Quince information

Yield: 1 info below

Measure Ingredient
1 Info below

Wittenberg wrote: "Here is some information on quince that I got from Prodigy awhile back. It was posted by Deborah Madison the cookbook author of THE SAVORY WAY and restaurant chef." Madison wrote: "Quinces are, for me, the queen of fall fruits.

"Quinces are intensely fragrant, with a perfume like a mingling of pears and apples. Your farmers' market may be your best bet for finding this golden fruit. It lasts for a long time and once you have some quince compote on hand you will be happy to discover its many uses.

"The quince is a marvelous, ancient fruit that is found in many parts of the world, from the Mediterranean to Northern Europe, to South America, the U.S., Mexico and onward. Closely related to apples and pears, the quince looks something like a combination of the 2--like a lumpy, pear-shaped apple with a golden skin, which is sometimes covered with a soft down."

"The best thing about the quince, though, is its perfume, which is rich and heady, suggestive of narcissus as well as pears and apples.

A single ripe quince placed on a bureau can do wonders for a room as well.

"A properly matured quince will be a rich golden hue and very perfumed. Unfortunately most commercial quinces are picked too green so they never develop the color and perfume they should have. Look in farmers' markets for the real thing. You can also find quince trees in people's yards, for the fruit stays on in the fall, long after the leaves have dropped, making them easy to spot.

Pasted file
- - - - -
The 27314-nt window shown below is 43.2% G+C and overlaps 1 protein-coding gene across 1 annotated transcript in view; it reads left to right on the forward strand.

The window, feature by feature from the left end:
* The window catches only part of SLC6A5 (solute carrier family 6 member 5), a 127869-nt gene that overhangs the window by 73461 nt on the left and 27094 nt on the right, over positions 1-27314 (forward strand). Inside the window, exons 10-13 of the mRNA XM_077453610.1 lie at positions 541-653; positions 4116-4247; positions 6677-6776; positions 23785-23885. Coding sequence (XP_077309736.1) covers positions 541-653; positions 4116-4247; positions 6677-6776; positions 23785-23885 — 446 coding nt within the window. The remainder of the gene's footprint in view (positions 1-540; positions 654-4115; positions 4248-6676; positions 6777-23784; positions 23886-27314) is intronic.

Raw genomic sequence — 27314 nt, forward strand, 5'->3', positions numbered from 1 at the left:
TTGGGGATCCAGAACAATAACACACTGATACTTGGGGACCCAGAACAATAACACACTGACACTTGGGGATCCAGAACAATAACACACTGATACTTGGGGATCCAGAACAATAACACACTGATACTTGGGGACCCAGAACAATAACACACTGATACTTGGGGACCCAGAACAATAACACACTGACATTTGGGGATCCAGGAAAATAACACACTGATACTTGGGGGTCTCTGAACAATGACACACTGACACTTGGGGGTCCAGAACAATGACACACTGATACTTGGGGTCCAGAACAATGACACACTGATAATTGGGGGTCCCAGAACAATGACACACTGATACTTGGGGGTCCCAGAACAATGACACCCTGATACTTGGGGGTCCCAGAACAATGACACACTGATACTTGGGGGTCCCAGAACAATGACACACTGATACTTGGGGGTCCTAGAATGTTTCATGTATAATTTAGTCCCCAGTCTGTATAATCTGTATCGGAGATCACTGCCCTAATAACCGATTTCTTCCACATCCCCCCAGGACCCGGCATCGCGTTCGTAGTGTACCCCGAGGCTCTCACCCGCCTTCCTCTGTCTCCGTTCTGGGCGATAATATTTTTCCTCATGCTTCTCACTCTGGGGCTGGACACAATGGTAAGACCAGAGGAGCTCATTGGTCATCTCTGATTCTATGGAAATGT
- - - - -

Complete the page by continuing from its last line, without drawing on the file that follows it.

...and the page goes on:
"Most people don't know what to do with them and can be persuaded to part with a few for the asking." "Unlike apples and pears, quince must be cooked. Eat it raw, and your mouth will pucker. But cooked, it is quite versatile and delicious.

Since it is full of pectin, it lends itself very well to the making of preserves, but can also be cooked with meat and fish (as in Moroccan recipes) and is wonderful poached in a syrup spiced with cinnamon and clove. Once poached, it turns a luscious shade of pink and can be served by itself, with cream cheeses, in a compote, or with apples and pears in pies, tarts and other dishes.

"Quinces are usually peeled before cooking. The flesh is dense, but breaks easily, so care must be taken in handling them if retaining the shape is important.

"If fresh quinces are handled carefully and not bruised, they should last for months. Poached in a heavy syrup, they will keep very well for a month or 2 refrigerated." From THE SAVORY WAY by Deborah Madison. New York: Bantam Books, 1990.

From: howard_w@... (Howard E. Wittenberg) in rec.food.cooking. Formatted by Cathy Harned.

Submitted By CATHY HARNED On 10-16-94

Similar recipes